With mines in the Americas, Africa, Australia, and Papua New Guinea, gold giant Newmont Corp. acquired Australian rival Newcrest Mining Ltd. for A$28.8 billion ($19.2 billion), solidifying its position as the world’s largest producer of bullion.
The deal, which has now been unanimously approved by Newcrest’s board and is awaiting regulatory approval, surpasses Newmont’s acquisition of rival Goldcorp Inc. in 2019 as the largest one to date in the gold mining industry. Although it had earlier this month stated that it intended to recommend an improved takeover offer from its suitor, Newcrest, whose then chief executive officer abruptly resigned at the end of last year, rejected the initial overtures.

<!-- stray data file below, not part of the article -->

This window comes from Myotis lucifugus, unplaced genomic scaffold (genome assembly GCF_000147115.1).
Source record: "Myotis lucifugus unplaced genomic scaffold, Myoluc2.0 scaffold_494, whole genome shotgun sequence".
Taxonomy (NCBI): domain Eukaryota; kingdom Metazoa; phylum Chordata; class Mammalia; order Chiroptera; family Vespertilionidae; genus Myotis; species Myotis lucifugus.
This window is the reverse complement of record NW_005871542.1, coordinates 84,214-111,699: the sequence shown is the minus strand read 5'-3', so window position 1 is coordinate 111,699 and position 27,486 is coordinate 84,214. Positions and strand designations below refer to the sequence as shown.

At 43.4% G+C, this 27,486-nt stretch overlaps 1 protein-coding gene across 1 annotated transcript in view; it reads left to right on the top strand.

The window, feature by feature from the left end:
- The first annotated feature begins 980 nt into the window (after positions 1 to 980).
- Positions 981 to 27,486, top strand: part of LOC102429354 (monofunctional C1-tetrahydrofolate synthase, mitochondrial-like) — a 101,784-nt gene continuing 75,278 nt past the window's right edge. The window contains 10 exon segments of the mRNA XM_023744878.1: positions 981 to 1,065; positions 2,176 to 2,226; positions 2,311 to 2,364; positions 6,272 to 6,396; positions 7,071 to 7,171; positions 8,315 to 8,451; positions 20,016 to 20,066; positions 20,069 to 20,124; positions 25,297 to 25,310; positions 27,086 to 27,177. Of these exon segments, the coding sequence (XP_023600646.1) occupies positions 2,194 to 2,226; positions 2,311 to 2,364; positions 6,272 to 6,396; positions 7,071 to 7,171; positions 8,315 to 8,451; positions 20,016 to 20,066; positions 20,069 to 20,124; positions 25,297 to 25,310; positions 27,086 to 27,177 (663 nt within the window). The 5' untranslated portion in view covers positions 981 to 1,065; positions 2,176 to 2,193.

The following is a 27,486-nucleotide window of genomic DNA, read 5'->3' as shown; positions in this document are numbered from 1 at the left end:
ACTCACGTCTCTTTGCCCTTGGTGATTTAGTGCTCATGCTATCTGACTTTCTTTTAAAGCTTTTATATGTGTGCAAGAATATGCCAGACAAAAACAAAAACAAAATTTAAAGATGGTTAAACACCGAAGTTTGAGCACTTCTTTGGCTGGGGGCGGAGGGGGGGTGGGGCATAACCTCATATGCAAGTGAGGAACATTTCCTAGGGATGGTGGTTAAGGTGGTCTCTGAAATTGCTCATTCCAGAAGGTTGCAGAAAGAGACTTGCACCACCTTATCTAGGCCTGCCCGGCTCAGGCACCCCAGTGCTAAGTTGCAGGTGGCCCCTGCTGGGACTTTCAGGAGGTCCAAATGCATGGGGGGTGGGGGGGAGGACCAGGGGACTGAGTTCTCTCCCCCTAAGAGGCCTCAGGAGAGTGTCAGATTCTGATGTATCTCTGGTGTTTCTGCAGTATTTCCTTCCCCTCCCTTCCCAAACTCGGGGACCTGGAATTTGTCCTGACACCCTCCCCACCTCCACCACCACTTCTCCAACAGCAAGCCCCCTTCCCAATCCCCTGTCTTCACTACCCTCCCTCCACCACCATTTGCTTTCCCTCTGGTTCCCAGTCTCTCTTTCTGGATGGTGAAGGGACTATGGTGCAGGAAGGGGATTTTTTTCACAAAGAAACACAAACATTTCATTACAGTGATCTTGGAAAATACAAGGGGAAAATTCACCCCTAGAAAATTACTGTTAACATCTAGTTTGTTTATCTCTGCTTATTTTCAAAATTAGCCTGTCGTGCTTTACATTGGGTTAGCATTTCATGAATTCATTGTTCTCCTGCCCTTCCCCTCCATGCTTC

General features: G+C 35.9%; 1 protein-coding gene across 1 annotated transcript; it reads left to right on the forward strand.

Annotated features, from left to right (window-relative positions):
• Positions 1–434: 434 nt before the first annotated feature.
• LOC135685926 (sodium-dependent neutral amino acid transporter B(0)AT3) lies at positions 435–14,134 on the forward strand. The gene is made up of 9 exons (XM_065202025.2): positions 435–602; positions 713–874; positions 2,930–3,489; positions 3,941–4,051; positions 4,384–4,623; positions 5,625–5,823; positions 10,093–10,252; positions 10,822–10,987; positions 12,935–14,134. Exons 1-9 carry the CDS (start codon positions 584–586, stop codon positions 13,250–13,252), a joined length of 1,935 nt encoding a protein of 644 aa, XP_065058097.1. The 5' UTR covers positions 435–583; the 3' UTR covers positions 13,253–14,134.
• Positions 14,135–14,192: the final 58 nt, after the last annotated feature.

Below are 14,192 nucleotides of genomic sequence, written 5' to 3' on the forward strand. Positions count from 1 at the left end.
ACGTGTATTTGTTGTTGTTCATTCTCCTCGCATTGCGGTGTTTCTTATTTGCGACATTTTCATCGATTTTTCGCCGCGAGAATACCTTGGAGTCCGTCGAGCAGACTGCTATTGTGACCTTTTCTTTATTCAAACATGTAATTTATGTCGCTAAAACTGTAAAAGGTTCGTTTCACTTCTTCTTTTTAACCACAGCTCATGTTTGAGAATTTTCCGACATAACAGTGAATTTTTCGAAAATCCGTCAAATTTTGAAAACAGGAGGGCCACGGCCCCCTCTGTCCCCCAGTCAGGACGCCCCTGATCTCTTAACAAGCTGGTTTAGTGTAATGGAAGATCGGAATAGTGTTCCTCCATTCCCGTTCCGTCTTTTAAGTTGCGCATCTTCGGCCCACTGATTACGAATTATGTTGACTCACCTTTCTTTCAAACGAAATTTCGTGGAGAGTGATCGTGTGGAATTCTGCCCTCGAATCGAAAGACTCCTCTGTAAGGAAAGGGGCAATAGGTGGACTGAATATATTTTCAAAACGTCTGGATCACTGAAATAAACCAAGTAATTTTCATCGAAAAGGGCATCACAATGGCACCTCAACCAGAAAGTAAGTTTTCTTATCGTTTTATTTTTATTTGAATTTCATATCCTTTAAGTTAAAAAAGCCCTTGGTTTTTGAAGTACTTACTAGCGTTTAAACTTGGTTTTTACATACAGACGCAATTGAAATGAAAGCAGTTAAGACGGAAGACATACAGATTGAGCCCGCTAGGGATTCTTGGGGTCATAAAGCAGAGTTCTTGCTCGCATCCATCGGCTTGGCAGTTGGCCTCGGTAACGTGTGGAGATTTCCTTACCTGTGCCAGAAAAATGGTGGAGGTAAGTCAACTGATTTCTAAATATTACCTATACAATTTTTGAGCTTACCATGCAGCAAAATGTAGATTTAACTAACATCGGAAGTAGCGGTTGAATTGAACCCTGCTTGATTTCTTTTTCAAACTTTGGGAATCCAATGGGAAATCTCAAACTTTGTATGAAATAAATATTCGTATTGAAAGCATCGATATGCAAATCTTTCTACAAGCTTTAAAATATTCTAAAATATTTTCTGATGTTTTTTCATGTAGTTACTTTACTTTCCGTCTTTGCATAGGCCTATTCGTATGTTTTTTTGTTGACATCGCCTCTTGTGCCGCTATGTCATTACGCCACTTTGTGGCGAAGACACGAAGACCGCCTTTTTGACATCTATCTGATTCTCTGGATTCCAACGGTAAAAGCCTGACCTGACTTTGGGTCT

The Newmont’s Outlook
While the deal will significantly increase Newmont’s exposure to copper, a metal where demand is anticipated to outpace supply as the evolution away from fossil fuels picks up speed, it also increases exposure to gold at a time when gold prices are testing record highs.
On Monday, Newcrest’s shares increased as much as 1.9% in Sydney after the producer released a statement confirming the deal’s specifics.
As they deal with harder-to-mine deposits and rising input costs, gold miners around the world are concerned about the possibility of stagnating production. As businesses look to expand their size in order to increase volumes and improve efficiencies, this is seen as a catalyst for more mergers and acquisitions.
The Newmont Deal
Now the focus will be on Newmont’s capacity to integrate its pricey and substantial target, extract savings, and sell non-core assets in order to produce the $500 million in annual synergies that were promised. The Denver-based miner plans to use portfolio optimization to raise cash flows by $2 billion in the two years following the deal’s closing.